(268d) Construction of a Synergetic Carbon Utilization Mechanism for Biosynthesis of Glucose-Based Compounds

Authors: 
Wu, Y., University of Georgia
Sun, X., Beijing University of Chemical Technology
Lin, Y., BiotecEra Inc.
Yuan, Q., Beijing University of Chemical Technology
Yan, Y., University of Georgia
Shen, X., University of Georgia
Yang, Y., University of Georgia
Jain, R., the University of Georgia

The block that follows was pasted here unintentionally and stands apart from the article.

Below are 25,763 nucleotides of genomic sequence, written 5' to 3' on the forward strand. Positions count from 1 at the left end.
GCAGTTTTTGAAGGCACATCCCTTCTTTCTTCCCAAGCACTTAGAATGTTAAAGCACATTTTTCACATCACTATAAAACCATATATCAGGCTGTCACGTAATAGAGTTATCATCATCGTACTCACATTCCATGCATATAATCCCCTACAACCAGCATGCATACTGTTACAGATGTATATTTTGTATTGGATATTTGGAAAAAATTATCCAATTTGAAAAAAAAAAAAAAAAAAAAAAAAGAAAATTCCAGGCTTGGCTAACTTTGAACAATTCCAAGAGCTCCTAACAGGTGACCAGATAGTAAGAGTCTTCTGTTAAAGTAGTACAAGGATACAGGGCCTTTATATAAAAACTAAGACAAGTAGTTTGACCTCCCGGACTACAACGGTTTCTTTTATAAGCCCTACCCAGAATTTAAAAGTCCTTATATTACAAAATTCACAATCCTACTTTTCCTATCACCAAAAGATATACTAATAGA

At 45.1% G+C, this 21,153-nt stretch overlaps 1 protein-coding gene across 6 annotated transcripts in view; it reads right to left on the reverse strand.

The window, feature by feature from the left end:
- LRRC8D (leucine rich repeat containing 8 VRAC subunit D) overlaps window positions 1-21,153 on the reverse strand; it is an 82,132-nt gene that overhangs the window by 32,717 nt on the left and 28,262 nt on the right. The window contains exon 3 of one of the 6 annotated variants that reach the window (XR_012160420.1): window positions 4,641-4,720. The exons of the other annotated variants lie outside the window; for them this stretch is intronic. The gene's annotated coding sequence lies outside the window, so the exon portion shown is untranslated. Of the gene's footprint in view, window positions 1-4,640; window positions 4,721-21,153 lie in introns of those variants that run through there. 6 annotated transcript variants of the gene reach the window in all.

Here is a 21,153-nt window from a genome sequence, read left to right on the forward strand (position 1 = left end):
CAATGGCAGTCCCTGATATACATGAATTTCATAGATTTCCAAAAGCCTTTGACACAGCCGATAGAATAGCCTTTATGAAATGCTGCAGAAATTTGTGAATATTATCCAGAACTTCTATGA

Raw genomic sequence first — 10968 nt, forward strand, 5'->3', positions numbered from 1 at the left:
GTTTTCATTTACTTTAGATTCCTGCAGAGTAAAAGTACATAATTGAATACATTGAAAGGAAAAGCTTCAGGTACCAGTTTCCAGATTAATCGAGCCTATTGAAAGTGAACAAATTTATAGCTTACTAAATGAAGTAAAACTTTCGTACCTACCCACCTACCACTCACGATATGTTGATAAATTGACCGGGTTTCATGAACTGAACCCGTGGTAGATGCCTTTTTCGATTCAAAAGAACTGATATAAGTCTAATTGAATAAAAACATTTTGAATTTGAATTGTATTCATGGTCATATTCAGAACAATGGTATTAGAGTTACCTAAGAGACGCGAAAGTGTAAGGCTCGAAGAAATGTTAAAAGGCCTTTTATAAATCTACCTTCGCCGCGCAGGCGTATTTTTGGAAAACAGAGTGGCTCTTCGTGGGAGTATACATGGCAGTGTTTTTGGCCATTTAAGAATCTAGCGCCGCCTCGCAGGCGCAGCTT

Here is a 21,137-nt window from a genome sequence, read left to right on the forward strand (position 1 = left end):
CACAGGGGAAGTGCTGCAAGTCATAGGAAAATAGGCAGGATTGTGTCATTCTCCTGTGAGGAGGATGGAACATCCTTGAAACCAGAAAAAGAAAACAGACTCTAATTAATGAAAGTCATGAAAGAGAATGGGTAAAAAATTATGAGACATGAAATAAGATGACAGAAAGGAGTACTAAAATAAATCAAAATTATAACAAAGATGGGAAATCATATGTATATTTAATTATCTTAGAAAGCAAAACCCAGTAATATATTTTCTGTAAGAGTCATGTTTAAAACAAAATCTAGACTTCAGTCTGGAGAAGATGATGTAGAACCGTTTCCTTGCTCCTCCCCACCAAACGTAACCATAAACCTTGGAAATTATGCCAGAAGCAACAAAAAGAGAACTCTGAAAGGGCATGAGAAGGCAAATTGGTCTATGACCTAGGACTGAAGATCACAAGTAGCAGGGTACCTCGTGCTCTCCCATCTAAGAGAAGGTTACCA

Conventional glucose utilization in Escherichia coli depends on glycolysis and pentose phosphate pathway to achieve catabolism. During this process, important catabolites such as acetyl-CoA and pyruvate contribute to cell growth and product synthesis. Unconventional utilization of glucose involves applying glucose as a C6 building block for production of glucose-based compounds. This non-catabolic usage of glucose conflicts with the catabolism which naturally leads to breakdown of glucose for biomass. To reserve glucose as a building block, blocking catabolic pathways leads to cell growth retardation and thus low productivity. To address this conflict, we introduce a second carbon source glycerol and design a synergetic carbon utilization mechanism to strengthen the connection between glucose and glycerol utilization. This new mechanism couples glucose uptake and catabolism of glycerol via the phosphoenolpyruvate (PEP) as a driving force for glucose transport. We validate the mechanism by introducing glucose-based trehalose biosynthesis model. Before introducing the mechanism, the titer of trehalose is only 1.22 g l-1 by consuming 7.39 g l-1 glucose in 48 h. After enhancement and optimization of the mechanism, the titer of trehalose is 3.67 g l-1 in 48 h by consuming 5.86 g l-1 glucose. The conversion efficiency of glucose to trehalose is improved from 0.16 g trehalose/g glucose to 0.63 g trehalose/g glucose. After extension of cultivation time to 96h, 8.20 g l-1 trehalose is produced in shake flasks. Remarkably, the conversion efficiency of glucose to trehalose reaches 0.86 g trehalose/g glucose, which represents 91% of the theoretic maximum. Hence, this synergetic carbon utilization mechanism, which is established and demonstrated for the first time, can be applied for non-catabolic use of glucose as C6 building block for synthesis of glucose-based compounds. It also provides a novel strategy for industrial microbial production of trehalose.